I can almost feel your breath as you murmur in my ear, What if it wasn’t murder in the first place? What if it was self-defense? Or revenge? Or what if it wasn’t the Moon at all who killed the Sun that first and most fateful time? What if they were a setup, the blade and the blood and the blame? You say there is a universe for every possible iteration, so why not these? Your laugh is a cold, serrated thing. What if you’ve been asking the wrong question all these years? No wonder you’ve never found the true answer. Foolish little scribe, you have always been so quick to judge my words as lies – did you never think my noble lover capable of deception as well? No, his tongue is sweeter than honey and sharper than any blade. But you will never learn.
a tent half buried
the wind keens a mourning song
footprints in the snow
I remember you in the summer:
the heady scent of fresh cut grass
wild blackberries warmed by the sun
eagles soaring high in a clear blue sky
I remember you in the fall:
the trumpet call of geese flying south
white fog tangled in evergreen trees
leaves and pine cones crunching underfoot
I remember you in the winter:
the gleam of bare branches encased in ice
wood smoke drifting on the chill wind
snowflakes falling in lazy circles
I remember you in the spring:
the chirp of baby swallows in their nests
footprints through the dewy grass
daffodil faces lifted toward the sun
Some say revenge is a dish best served cold. Others say the best revenge is a life well lived. These claims, however, are in actuality both quite inadequate. I have taken revenge countless times, in every manner possible and with every kind of weapon, and I therefore can state with confidence that the most satisfying revenge is intimate. A razor to the throat; a blade to the breast; a knife to the back. The sort of sharp, bloody end most fitting for traitors and cowards, those whose betrayal has cut you to your very core. You want to hold your victim in your arms so you feel the moment his strength finally fails. You want to hear the blood bubbling in his throat as he struggles to breathe. You want to hold his gaze as he dies so in his final moment he knows you did not forget and will not forgive. It is like a dance, two partners entwined, heartbeat to heartbeat, and then the knife. It always ends with the knife.
You ask why the Moon killed the Sun but never why the resurrected Sun in turn killed the Moon. Did he really do so to restore balance to the world, as the story says? To complete the cycle of sacrifice and usher in glorious summer? Perhaps. It gives a nice symmetry to the mythology, doesn’t it? Death for life and life for death. But maybe that’s just the fairy tale version where everything has a purpose and everyone a happy ending. Maybe that’s nothing more than a lovely lie.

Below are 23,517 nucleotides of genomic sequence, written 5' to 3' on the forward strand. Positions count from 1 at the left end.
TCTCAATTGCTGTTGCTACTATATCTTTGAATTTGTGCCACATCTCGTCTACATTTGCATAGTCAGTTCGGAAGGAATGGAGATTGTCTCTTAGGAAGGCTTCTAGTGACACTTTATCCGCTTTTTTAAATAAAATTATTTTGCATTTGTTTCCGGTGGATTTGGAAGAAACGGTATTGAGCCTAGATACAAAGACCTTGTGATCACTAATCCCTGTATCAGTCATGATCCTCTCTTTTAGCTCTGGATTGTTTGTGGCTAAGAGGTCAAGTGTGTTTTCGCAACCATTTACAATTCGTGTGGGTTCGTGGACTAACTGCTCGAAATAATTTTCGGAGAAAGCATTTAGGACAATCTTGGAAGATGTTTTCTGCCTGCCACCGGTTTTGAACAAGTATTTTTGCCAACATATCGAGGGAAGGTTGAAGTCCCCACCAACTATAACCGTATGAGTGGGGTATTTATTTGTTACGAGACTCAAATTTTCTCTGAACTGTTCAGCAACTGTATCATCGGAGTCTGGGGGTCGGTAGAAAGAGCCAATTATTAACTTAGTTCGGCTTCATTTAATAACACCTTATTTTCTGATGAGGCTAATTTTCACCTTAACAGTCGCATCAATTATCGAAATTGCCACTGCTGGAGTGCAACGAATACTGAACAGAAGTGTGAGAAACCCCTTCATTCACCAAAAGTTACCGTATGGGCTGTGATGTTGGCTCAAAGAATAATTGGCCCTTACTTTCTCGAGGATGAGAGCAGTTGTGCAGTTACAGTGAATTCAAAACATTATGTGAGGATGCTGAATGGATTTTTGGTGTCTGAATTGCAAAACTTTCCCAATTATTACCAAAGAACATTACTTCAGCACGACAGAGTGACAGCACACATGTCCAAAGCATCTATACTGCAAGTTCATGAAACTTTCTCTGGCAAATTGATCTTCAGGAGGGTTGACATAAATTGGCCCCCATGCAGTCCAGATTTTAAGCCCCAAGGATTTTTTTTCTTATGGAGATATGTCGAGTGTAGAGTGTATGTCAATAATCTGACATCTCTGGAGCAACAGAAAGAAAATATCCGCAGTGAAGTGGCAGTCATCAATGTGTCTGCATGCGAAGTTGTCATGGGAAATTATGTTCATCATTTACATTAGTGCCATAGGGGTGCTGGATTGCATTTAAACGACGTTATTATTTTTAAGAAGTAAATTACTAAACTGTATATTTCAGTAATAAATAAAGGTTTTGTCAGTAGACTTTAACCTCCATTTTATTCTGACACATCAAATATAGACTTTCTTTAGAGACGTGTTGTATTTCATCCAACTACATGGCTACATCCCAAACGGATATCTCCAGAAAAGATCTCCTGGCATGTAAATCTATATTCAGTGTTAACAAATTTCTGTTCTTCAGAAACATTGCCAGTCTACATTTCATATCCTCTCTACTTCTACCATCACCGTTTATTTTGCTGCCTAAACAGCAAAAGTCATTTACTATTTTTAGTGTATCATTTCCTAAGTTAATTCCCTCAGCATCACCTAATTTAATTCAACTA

Maybe the truth is that the Sun killed the Moon simply for the sweet satisfaction of revenge.
The body he wears is beautiful and young yet the entity inside is so ancient, so vast, it is incomprehensible even to experienced entities like the long-lived vampires. Lesser creatures, demonlings and imps and goblins, flee before him like schools of fish before a shark. Witches bare their throats to him as he passes and dare not even think of crossing him, lest they draw attention to themselves. He is no mere demon to be banished or spirit to be exorcized; neither holy water nor black salt, nor even the will of God’s own angels, could stop him from so much as lifting a finger. Those wise enough to respect the true magnitude of his power bow to him and pray desperately he passes them by to torment some other poor thing – and perhaps he does, this time, but it is impossible to guess where his lightning-quick cruelty will strike next.
I flatter myself to imagine you stalk the halls of my mind
cutting the throats of my better angels and lesser demons
until only you remain, a virus on a throne
the crescent moon shining on your brow
and gleaming in your hand
What did You do, O Queen of Heaven, for those three long days You hung dead on the hook? Christ probably ascended to Heaven and returned once more in his three days, and Odin must have been absorbing all the knowledge of the universe in his nine nights, so what about you? While Ninshubur wept at Your absence and Ereshkigal writhed in birthing pains, where were You? Were You in Your heavy body experiencing for the first time how mortal flesh rots and decays? Or were You, like Odin, stretching out Your consciousness to touch the vast unknown? If myth be true, death buys the most precious secrets, especially if that death be a willing one bargained for truth. You must have learned something, for there are times when I can see the white skull grinning beneath Your skin or all the darkness of the underworld condensed into Your heavy-lidded eyes. But that is the reward of walking Your road, isn’t it; what knowledge You gained in death can be revealed only if we make such a sacrifice ourselves.